Advice Offered on How to Avoid West Nile Virus
July 21, 2003
Gareth R. Johnson, Administrator, Dane County Public Health, 242-6511 or 334-5875 (cell)
Sharyn Wisniewski, Dane Co. Executive’s office, (608) 267-8823
With the state’s first 2003 confirmed report of West Nile virus in a bird occurring this month in Milwaukee County, and another in Outagamie County, Dane County public health officials are reminding people about the danger of the disease and how they can protect themselves.
Last year, there were three human deaths in Wisconsin attributed to West Nile virus, including one in Dane County. “We’ve seen first hand in our community that this virus can be deadly,” said Dane County Executive Kathleen Falk. “Fortunately, there are some basic steps we can all take to reduce our chances of being bitten by an infected mosquito and contracting the virus.”
Staying indoors at dusk and dawn when mosquitoes are most active is advised. If you must be outdoors, wear protective clothing such as long pants, loose-fitting long-sleeved shirts, and socks. Also, consider using an insect repellant containing DEET. Make sure to follow all label directions when using insect repellent. It is particularly important to exercise caution when applying insect repellents to children.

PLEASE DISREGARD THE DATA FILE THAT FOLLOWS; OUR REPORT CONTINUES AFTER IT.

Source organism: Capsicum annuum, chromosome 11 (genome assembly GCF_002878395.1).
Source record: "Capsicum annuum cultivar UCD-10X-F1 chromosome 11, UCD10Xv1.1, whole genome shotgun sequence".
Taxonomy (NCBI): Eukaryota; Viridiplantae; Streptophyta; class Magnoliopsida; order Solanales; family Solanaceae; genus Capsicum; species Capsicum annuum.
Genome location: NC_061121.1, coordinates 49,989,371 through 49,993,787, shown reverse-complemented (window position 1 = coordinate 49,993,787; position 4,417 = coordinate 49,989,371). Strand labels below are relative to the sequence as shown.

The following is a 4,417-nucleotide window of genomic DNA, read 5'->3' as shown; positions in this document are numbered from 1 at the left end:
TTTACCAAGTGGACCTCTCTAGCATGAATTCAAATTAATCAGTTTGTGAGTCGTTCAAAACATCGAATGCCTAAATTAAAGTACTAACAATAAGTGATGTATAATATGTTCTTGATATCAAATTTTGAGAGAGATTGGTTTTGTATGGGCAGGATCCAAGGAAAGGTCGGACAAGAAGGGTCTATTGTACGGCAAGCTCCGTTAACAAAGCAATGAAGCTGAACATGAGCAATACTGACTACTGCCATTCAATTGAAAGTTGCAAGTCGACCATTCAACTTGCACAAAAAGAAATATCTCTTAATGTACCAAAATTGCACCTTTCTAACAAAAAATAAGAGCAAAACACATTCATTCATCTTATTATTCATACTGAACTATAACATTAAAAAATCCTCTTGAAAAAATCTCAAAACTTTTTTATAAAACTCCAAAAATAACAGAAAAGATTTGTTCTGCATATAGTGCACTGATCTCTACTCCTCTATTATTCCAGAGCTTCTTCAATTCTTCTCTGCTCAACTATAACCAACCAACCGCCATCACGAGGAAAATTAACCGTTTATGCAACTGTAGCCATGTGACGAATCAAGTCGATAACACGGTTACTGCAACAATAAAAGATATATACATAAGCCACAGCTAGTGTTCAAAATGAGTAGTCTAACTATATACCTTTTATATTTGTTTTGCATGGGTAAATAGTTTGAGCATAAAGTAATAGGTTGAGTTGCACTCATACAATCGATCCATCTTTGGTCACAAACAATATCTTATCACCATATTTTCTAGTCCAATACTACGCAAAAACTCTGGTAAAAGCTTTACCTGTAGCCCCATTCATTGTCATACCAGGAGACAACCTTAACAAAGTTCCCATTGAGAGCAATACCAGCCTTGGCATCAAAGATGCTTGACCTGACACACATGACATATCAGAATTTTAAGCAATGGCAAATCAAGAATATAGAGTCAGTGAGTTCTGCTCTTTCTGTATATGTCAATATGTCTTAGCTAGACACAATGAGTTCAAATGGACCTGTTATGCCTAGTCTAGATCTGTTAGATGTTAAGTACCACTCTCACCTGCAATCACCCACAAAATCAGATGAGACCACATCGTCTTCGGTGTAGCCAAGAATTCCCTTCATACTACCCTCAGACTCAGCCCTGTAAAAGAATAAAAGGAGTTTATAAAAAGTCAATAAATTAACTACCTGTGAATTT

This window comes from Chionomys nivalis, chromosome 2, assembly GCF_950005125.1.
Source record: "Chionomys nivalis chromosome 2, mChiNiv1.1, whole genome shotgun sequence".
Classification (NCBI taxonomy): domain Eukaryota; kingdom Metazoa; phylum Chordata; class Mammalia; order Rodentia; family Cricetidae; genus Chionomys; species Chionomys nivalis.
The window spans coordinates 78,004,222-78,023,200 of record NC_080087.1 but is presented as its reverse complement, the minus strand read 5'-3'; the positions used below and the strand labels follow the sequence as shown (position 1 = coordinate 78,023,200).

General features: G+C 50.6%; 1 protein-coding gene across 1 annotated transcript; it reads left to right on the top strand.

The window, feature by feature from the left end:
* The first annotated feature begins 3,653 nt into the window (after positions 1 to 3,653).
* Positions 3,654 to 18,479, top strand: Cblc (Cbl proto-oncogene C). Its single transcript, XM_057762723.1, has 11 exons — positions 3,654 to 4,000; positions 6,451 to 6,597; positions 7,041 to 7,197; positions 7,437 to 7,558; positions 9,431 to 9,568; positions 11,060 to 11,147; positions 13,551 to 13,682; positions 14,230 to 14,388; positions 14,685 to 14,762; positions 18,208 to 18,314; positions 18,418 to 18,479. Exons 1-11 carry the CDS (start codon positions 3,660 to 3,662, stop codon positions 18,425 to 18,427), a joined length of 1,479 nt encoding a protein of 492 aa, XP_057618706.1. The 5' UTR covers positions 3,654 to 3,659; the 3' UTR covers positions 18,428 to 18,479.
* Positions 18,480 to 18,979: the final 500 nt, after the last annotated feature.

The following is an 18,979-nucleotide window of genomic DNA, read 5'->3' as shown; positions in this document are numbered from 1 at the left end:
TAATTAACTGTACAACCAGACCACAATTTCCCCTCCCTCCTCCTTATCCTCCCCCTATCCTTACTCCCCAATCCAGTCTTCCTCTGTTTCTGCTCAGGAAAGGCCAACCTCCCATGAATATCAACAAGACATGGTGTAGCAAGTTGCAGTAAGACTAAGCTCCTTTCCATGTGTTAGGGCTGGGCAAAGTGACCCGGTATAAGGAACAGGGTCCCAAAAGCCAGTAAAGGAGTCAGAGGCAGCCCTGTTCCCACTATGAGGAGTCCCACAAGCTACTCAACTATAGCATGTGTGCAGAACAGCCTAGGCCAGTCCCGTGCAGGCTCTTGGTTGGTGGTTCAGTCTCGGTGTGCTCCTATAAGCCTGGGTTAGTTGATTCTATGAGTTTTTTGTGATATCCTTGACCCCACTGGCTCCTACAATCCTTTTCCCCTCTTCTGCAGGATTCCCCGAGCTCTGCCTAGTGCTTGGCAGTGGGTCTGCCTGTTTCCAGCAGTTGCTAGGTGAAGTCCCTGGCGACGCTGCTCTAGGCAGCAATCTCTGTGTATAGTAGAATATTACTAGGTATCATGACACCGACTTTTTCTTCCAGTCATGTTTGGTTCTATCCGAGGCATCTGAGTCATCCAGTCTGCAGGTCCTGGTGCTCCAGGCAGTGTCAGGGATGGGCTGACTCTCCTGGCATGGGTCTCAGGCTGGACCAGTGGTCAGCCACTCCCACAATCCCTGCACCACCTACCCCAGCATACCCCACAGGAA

Windows and door screens should be kept in good repair to keep mosquitoes from entering your home. People should also eliminate outdoor containers and old tires from their property that might hold standing water and provide a breeding ground for mosquitoes.
Humans who contract West Nile may experience mild symptoms including headache, fever, muscle pains, a skin rash, or swollen lymph nodes. In rare instances, WNV causes more serious disease with symptoms of a high fever, neck stiffness, disorientation, coma, tremors, convulsions, muscle weakness, and in some cases, death. People with compromised immune systems and the elderly are at an increased risk of becoming seriously ill from WNV.
Even in areas where WNV has been found, very few mosquitoes become infected with WNV and less than 1% of people bitten by a WNV-infected mosquito will become sick. When illness from a WNV infection does occur, it takes from 3 to 15 days after being bitten by an infected mosquito for symptoms to appear.
“There is no vaccine to prevent West Nile Virus in humans or specific treatment for those infected with WNV, but physicians may provide supportive care to patients to minimize symptoms of the infection,” said Dane County public health administrator Gareth Johnson. “If you think you may have been infected with WNV, contact your physician.”
In 2002, a total of 52 Wisconsin residents became ill from West Nile virus. The virus was also found in birds in 65 of Wisconsin’s 72 counties. More information on West Nile virus can be found on the Wisconsin Department of Health and Family Services website at
The West Nile Virus Hotline for reporting dead crows, blue jays and ravens is: 1-800-433-1610.